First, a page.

His shyness is of an exaggerated type. He tries always by every possible means to avoid you and with his powers of running and dodging he generally is successful. Collectors tell me that he is one of the most difficult of all birds to shoot and that the only way for the gunner to get him is literally to shoot while on the run.
Though rather rare birds, the Le Conte thrashers are always about in greater numbers than you are aware of. About the only way to make a census with any proximity to satisfaction is to count the nests of the season. I have traveled for days and have seen but one or two of these thrashers about when I well knew by signs that there were many more in the vicinity.
They generally keep pretty well to the brush-tangled washes where some protection is offered them from intruders. If there is a field of cholla cactus in the vicinity, you may be sure that they have sought it out as the most suitable place for the nest. They will occasionally build in palo verde trees, but the cactuses are always their first choice as building-sites.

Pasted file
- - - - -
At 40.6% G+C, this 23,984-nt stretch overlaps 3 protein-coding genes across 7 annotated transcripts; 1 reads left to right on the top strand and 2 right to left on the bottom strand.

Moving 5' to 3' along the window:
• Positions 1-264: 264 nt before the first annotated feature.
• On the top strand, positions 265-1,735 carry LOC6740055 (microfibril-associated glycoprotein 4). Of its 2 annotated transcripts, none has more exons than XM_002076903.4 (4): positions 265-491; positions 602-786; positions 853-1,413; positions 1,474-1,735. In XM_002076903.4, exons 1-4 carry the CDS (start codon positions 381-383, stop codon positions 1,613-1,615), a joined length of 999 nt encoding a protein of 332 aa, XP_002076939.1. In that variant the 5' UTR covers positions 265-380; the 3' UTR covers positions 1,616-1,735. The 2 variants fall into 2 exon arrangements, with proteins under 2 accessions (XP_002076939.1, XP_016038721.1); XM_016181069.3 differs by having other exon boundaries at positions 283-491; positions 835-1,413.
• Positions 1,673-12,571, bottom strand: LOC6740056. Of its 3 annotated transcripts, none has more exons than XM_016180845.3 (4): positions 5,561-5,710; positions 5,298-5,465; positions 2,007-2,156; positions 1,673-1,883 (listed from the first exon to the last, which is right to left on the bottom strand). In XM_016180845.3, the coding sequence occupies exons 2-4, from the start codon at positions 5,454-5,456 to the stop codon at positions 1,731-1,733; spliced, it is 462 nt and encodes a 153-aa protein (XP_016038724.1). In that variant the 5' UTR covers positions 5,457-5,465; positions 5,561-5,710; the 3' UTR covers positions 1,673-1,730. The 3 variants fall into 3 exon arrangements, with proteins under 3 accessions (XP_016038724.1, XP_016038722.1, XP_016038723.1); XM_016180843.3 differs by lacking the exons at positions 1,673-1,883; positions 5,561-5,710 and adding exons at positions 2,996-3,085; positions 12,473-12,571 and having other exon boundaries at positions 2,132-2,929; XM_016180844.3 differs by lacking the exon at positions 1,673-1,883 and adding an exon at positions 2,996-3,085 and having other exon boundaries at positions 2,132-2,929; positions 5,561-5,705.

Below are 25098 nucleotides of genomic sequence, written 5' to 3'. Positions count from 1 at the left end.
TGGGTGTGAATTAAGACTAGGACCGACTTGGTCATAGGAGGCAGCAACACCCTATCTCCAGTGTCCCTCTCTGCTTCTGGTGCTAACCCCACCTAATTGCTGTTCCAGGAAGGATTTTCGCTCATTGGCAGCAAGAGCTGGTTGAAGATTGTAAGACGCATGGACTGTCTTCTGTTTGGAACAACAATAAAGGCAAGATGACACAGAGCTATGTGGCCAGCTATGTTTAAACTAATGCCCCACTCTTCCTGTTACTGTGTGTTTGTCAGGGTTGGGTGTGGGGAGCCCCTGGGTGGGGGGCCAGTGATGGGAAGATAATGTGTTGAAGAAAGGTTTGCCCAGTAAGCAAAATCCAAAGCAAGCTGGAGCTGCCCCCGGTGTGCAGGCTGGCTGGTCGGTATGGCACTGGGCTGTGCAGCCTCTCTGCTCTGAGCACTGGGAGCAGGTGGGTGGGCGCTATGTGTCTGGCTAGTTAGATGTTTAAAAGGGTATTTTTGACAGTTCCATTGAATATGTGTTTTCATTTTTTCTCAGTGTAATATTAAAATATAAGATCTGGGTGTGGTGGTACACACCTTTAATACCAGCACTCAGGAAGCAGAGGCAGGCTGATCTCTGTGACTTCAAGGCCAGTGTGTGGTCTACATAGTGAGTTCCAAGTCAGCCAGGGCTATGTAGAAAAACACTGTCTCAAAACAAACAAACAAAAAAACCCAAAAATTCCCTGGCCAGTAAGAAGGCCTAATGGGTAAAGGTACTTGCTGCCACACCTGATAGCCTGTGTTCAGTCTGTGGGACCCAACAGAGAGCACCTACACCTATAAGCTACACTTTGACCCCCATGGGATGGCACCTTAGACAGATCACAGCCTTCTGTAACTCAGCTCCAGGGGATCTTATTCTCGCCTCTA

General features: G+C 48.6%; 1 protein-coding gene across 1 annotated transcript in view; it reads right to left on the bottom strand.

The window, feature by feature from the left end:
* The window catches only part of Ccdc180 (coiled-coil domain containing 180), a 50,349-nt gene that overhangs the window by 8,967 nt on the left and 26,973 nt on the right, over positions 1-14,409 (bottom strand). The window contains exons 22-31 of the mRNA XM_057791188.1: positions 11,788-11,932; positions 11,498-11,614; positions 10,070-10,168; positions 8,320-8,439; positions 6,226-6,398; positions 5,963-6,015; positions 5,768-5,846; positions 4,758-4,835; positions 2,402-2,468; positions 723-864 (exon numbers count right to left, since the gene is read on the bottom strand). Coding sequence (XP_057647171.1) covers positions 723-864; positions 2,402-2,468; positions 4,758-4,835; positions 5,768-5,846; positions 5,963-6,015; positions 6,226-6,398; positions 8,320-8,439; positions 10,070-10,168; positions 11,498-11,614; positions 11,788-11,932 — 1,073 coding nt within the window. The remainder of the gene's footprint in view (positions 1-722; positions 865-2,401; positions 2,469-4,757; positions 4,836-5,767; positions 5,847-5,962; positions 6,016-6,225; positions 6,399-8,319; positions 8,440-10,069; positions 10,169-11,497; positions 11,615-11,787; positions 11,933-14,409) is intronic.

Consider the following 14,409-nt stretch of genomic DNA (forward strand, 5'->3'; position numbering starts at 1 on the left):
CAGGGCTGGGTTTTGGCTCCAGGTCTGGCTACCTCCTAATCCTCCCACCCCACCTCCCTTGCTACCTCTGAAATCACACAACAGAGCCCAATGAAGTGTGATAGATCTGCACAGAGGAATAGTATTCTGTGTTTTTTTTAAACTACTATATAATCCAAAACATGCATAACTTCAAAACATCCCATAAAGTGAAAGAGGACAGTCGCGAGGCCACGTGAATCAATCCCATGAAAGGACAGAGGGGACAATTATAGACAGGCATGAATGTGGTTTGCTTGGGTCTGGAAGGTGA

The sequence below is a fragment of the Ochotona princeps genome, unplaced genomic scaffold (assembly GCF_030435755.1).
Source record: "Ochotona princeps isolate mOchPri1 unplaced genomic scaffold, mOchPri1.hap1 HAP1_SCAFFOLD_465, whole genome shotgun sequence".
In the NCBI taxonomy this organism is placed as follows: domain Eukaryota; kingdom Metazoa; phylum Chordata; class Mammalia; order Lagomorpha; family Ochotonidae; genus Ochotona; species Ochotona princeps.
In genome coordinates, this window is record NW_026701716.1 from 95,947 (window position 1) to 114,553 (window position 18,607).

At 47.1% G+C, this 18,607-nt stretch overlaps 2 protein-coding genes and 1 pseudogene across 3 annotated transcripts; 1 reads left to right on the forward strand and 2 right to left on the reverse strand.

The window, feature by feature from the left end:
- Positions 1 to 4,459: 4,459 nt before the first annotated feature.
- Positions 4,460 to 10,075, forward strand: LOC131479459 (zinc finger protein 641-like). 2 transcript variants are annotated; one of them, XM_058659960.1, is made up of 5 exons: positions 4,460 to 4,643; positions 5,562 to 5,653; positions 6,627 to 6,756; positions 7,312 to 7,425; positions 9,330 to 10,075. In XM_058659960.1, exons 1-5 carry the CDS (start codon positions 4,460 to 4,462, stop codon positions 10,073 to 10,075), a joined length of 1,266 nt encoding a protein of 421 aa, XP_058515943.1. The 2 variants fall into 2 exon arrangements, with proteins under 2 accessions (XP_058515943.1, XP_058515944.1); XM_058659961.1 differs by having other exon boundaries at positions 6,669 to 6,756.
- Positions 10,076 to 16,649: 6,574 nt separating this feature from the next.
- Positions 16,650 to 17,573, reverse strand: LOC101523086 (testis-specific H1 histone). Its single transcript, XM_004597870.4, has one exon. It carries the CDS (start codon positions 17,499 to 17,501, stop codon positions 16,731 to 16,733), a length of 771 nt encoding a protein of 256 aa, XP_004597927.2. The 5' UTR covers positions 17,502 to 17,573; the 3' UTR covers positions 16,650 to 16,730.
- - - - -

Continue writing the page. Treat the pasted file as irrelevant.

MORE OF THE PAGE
The nests are generally inconspicuously placed in the center of the thickly spined, branching tops of the cactuses and consist of rather coarse thorny twigs. They are easily distinguished from the nests of the cactus wrens by their open tops. The inside is generally lined by vegetable wool gathered from a small woolly plant, known as filago.
The female, like most of the thrashers and like the wren-tit of the foothills, is a close sitter, and seldom leaves the nest until the intruder is right upon her. And then when she goes she leaves as silently as a mouse with never a word of protest or the faintest cry to show any sign of alarm. She simply slips over the back of the nest and is gone.
Mr. French Gilman, of Banning, California, because of his long residence on the desert and his intelligent interest in birds, is, perhaps, better acquainted with the habits and manner-isms of the Le Conte thrasher than are most Western birdmen. With his permission I am here appending in effect his words concerning the call notes and singing habits in general of this hermit bird: